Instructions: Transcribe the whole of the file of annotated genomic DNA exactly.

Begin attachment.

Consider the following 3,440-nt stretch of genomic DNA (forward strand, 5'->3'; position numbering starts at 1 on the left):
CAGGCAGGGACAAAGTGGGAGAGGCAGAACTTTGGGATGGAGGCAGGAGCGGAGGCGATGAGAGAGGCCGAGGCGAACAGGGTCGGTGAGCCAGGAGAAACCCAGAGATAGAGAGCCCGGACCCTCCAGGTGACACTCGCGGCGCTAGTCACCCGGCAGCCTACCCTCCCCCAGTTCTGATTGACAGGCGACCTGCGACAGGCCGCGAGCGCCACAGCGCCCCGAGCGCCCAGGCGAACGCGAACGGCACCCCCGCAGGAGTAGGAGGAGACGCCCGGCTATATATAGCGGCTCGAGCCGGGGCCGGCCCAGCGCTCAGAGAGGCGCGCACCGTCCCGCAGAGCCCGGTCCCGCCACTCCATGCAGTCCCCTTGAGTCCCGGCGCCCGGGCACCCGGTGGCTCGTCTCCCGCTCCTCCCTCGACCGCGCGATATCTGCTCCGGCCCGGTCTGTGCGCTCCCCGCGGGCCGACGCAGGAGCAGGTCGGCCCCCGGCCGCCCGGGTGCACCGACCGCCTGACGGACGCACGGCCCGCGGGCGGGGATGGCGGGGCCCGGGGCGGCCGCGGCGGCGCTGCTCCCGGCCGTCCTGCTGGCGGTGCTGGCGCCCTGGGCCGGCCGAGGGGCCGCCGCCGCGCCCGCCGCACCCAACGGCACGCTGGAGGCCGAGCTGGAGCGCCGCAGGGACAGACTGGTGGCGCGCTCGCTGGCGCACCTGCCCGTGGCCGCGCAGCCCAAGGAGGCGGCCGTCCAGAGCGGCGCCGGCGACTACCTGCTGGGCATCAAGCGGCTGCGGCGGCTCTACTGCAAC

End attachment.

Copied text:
Consider the following 3,440-nt stretch of genomic DNA (forward strand, 5'->3'; position numbering starts at 1 on the left):
CAGGCAGGGACAAAGTGGGAGAGGCAGAACTTTGGGATGGAGGCAGGAGCGGAGGCGATGAGAGAGGCCGAGGCGAACAGGGTCGGTGAGCCAGGAGAAACCCAGAGATAGAGAGCCCGGACCCTCCAGGTGACACTCGCGGCGCTAGTCACCCGGCAGCCTACCCTCCCCCAGTTCTGATTGACAGGCGACCTGCGACAGGCCGCGAGCGCCACAGCGCCCCGAGCGCCCAGGCGAACGCGAACGGCACCCCCGCAGGAGTAGGAGGAGACGCCCGGCTATATATAGCGGCTCGAGCCGGGGCCGGCCCAGCGCTCAGAGAGGCGCGCACCGTCCCGCAGAGCCCGGTCCCGCCACTCCATGCAGTCCCCTTGAGTCCCGGCGCCCGGGCACCCGGTGGCTCGTCTCCCGCTCCTCCCTCGACCGCGCGATATCTGCTCCGGCCCGGTCTGTGCGCTCCCCGCGGGCCGACGCAGGAGCAGGTCGGCCCCCGGCCGCCCGGGTGCACCGACCGCCTGACGGACGCACGGCCCGCGGGCGGGGATGGCGGGGCCCGGGGCGGCCGCGGCGGCGCTGCTCCCGGCCGTCCTGCTGGCGGTGCTGGCGCCCTGGGCCGGCCGAGGGGCCGCCGCCGCGCCCGCCGCACCCAACGGCACGCTGGAGGCCGAGCTGGAGCGCCGCAGGGACAGACTGGTGGCGCGCTCGCTGGCGCACCTGCCCGTGGCCGCGCAGCCCAAGGAGGCGGCCGTCCAGAGCGGCGCCGGCGACTACCTGCTGGGCATCAAGCGGCTGCGGCGGCTCTACTGCAAC